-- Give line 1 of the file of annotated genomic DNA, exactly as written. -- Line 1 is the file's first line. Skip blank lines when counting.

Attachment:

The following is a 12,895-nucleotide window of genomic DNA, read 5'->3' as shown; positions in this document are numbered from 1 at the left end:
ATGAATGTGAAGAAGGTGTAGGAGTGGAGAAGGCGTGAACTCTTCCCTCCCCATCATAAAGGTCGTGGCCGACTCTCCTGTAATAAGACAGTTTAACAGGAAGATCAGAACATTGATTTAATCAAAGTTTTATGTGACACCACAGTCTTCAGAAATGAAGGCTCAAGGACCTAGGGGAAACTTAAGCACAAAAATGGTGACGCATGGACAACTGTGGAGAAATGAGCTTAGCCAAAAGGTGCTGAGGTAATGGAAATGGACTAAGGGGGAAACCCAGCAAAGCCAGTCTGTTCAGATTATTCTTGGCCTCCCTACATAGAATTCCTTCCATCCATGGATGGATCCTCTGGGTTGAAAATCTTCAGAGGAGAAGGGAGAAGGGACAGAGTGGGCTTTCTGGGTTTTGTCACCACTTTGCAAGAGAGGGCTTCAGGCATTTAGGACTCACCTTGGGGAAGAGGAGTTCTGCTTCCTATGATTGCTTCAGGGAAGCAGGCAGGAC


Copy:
The following is a 12,895-nucleotide window of genomic DNA, read 5'->3' as shown; positions in this document are numbered from 1 at the left end: